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The Great War (1914-1918) Forum

Remembered Today:

C Coy 1/8 Argyll & Sutherland Highlanders 1916


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Hugh McArthur was a signaller in C Coy 1/8 Argyll and Sutherland Highlanders. I have a transcript of his diary for 1915 (the original is lodged with IWM archive) and am trying to fill in as many of the gaps as I can from Dec 1915 to the date of his death on 9th August 1916. He died of his wounds in one of the casualty clearing stations in Mericourt L'Abbe and is buried in Heilly Station Cemetery. My understanding is that he is likely to have sustained his wounds during the 51st Division's involvement in the Battle of the Somme, between 21st July and 7th August ... maybe in the area of High Wood(?). I haven't yet had an opportunity to visit the PRO to try and locate the unit war diary. Any information, or pointers would be gratefully received.

I know that Hugh was born at Kildalton, Argyll and enlisted at Ardbeg. His unit was mobilised at the 8th Batt HQ in Dunoon on 6th August 1914 and travelled South to Bedford from Stirling on 21st August. The unit stayed in Bedford until the end of April 1915 when it moved to France. During his stay in Bedford, Hugh contracted and survived measles during an epidemic that killed a large number of his comrades. Hugh entered the trenches for the first time on Thursday 20th May 1915 at Richebourg St Vaast.

I'd also be interested to know what badge Hugh is wearing over his breast pocket


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First,welcome to the Forum.

I am sure the more knowledgable will come forward shortly but in the meantime I can confirm the 51st Division were in the High Wood sector during the dates you quote.

The Pioneer Battalion(8th Royal Scots) reached Mametz Wood on the morning of 21st July and on the 22nd part of the Battalion "went forward in the afternoon to dig a trench from "High Wood" but the enemy barrage was so deadly that it prevented any work that night".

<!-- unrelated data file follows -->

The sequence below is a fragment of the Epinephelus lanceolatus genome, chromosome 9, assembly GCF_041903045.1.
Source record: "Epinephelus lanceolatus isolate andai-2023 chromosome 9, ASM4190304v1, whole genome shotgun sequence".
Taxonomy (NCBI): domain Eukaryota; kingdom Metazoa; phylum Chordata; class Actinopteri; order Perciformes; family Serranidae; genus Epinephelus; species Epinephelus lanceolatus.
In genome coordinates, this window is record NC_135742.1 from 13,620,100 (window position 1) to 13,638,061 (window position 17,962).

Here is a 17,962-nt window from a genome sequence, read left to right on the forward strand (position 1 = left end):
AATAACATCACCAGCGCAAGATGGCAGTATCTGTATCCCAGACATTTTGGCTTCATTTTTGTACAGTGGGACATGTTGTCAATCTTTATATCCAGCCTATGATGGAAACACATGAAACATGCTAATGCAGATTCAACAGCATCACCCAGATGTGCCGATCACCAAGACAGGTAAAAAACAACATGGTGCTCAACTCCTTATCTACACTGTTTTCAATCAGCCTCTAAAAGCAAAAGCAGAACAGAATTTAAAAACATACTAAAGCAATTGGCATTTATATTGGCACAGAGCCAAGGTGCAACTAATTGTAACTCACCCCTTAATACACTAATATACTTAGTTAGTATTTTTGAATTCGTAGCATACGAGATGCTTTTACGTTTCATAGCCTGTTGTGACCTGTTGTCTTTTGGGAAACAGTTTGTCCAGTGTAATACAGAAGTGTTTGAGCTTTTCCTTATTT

The history sums its time on the Somme thus."Never before,and probably not afterwards,had the Battalion been called upon to endure such a nerve-racking and trying time as that to which it was subjected during its fifteen days engagement in the first Battle of the Somme"

It might be worth using the Forum Search engine e.g. "The Hell they called High Wood" which is a Book written about the battles for the Wood.

I am sure you will receive many more helpful pointers.


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The badge is the Imperial Service Badge denoting that the man had volunteered for Overseas duty, if such was required by the Army. These were the first Territorials to be sent overseas during the War.



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Many thanks for your warm welcome and the advice, it's much appreciated. I'll follow up re: the book.



Thanks for the information. Much appreciated.


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  • 4 weeks later...

For what it's worth, Kildalton / Ardbeg are on Islay, and it is likely he'll be on the war memorial which is right on the harbour in Port Ellen.........

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Thanks. Hugh's name does appear on the memorial at Port Ellen. Our latest research confirms that he worked at the Ardbeg distillery before he went to war.

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